The largest voting block in Maine isn’t Democrats or Republicans. It’s unenrolled voters. While they could be considered independent, it largely means voters not affiliated with any one party.
The latest voter registration numbers, from September of last year, largely reflect long term trends in Maine. Around 35% of voters are unenrolled, 33% Democrat, and 27% Republican. While these numbers can change from one election to the next, this has largely been the case. Around a third, a third, and a third.
As a proud Democrat, and a progressive one at that, I am in strong support of unenrolled voters or independents being able to vote in our primary elections. Some of my colleagues think that allowing those who are unenrolled to vote in a Democratic Primary Election would somehow harm Democratic candidates or the party itself. I strongly disagree.
As a Democrat, I believe in expanding voting rights and access. Increasing voter participation and citizen engagement in the political process is a core democratic value. It’s in our party platform and as a party, we oftentimes talk about respecting the will of the voters and protecting our democratic institutions. We either want participation or we don’t. We either want to expand voting rights or we don’t. Picking and choosing makes us look indecisive and goes against our core beliefs. It’s because I’m a Democrat that I support opening up our primary, not in spite of. If you support automatic voter registration, early voting, Ranked Choice Voting, and other electoral reforms to improve our political system to make it easier not harder to vote, then you should consider supporting open primaries as well.
According to the Bipartisan Policy Center, ‘…the reality is that many unaffiliated voters lean strongly toward on side. If a party wants to broaden its reach for the general election, allowing independents to cast ballots in primaries could help with both party building and boosting turnout.”
Welcoming unenrolled voters into our big tent party will ultimately yield more benefits in electoral outcomes than if we continue to shun them from participating. Voter turnout is around 3%-10% on average higher in states that opened up their primaries versus states that have closed primaries.
Maine is the outlier in the entire country when it comes to how we treat our unenrolled neighbors. Under current law, unenrolled voters can only participate in a partisan primary if they register to vote or enroll in that particular political party. Individuals must wait 90 days before unenrolling. Maine is one of less than a dozen states with closed primaries. The rest of the country has some form of open primary system. This includes our New England neighbors New Hampshire, Vermont, and Massachusetts. They must be on to something.
Moreover, we have individuals like U.S. Senator Angus King and U.S. Senator Bernie Sanders who I would consider Democrats, but instead they choose to claim the independent title. Democrats back both of them consistently in their elections and in most cases don’t mount serious contenders against them because they caucus with the Democrats and vote reliably Democrat in their positions. This is not to say every independent is a Democrat though. There are plenty of conservative leaning independents as well. This example is to illustrate that not all ‘independents’ are moderate and they can’t be put into a box.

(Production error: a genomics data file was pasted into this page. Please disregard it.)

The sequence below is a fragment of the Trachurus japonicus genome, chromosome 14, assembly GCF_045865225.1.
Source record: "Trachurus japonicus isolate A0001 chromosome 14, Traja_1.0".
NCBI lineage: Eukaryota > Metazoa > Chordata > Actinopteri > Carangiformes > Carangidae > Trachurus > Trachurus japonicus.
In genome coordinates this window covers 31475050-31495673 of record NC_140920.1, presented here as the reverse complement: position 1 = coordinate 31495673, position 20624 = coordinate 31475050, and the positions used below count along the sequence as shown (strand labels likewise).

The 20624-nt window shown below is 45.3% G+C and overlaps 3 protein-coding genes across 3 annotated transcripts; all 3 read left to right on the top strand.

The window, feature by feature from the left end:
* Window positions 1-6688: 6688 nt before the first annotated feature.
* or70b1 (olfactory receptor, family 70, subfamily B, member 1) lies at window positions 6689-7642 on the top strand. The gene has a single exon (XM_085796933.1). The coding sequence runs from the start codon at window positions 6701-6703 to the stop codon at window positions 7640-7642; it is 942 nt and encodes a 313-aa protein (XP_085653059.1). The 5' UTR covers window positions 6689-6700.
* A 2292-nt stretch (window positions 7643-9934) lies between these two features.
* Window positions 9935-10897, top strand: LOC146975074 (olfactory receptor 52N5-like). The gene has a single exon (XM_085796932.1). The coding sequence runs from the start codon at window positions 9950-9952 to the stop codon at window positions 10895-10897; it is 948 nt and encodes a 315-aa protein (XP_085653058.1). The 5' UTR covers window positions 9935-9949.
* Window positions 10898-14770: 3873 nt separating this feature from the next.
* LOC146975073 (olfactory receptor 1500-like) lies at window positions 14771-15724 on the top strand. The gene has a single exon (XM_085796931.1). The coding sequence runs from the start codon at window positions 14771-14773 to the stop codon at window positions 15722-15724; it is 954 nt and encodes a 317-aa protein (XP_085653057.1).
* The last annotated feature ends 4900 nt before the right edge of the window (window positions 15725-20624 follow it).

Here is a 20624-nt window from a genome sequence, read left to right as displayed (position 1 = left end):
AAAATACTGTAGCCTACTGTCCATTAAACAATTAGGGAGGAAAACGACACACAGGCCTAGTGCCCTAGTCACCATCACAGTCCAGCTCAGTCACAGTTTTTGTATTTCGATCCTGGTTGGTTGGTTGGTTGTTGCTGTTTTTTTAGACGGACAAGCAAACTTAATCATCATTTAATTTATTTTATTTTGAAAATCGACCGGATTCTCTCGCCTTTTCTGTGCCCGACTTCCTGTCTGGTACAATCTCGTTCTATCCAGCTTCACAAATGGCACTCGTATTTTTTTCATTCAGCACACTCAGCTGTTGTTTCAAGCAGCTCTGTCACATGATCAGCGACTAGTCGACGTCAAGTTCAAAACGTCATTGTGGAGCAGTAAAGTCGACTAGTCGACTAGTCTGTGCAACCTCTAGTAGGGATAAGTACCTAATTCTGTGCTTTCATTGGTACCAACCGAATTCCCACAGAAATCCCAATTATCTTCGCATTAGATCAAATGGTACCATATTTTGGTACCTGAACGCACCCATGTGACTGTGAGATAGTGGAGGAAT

I am the lead co-sponsor to Rep. Kent Ackley’s open primaries bill. He is an independent who is my co-chair for the newly formed Democracy Reform Caucus we founded together. The bill is LD 211, An Act To Open Maine's Primaries and Permit Unenrolled Voters To Cast Ballots in Primary Elections. His bill is a common-sense measure that seeks to create semi-open primaries. Semi-open primaries refers to a system where those who are not enrolled in a political party can select which party to vote in during the Primary Election without having to actually register in that party. This allowance would not be for those already enrolled in a political party. So, we aren’t opening up Democratic Primaries to Republicans and we aren’t opening up Republican Primaries to Democrats. This is semi-open, just allowing unenrolled voters to vote in the primary of their choosing.
In Maine, polling has shown that between 75-80% of Maine voters support moving to a semi-open primary. With our Senate district reflecting the very same breakdown of party affiliation as the statewide numbers, an entire third of my constituents cannot participate in an election they help pay for. Ahead of 2020, I think any voter wishing to vote Democratic should be encouraged and welcomed with open arms. Every citizen deserves a right to vote in our elections, not just ones dictated by political parties.
Justin Chenette is serving his second term in the Maine Senate representing Saco, Old Orchard Beach, Hollis, Limington and Buxton. He is the chair of the Government Oversight Committee, co-chair of the Democracy Reform Caucus, and a member of the Environment & Natural Resources Committee. He is also a Citizen Trade Policy Commissioner. Outside the Legislature, Justin is the Marketing Coordinator of Saco Sport & Fitness, Marketing Director of the Scamman/Valentino Real Estate Team, and is Vice President of Saco Main Street. Follow updates at www.JustinChenette.com
Beyond the Headlines
Weekly Column featured in The Biddeford-Saco-OOB Courier Newspaper by Rep. Justin Chenette of Saco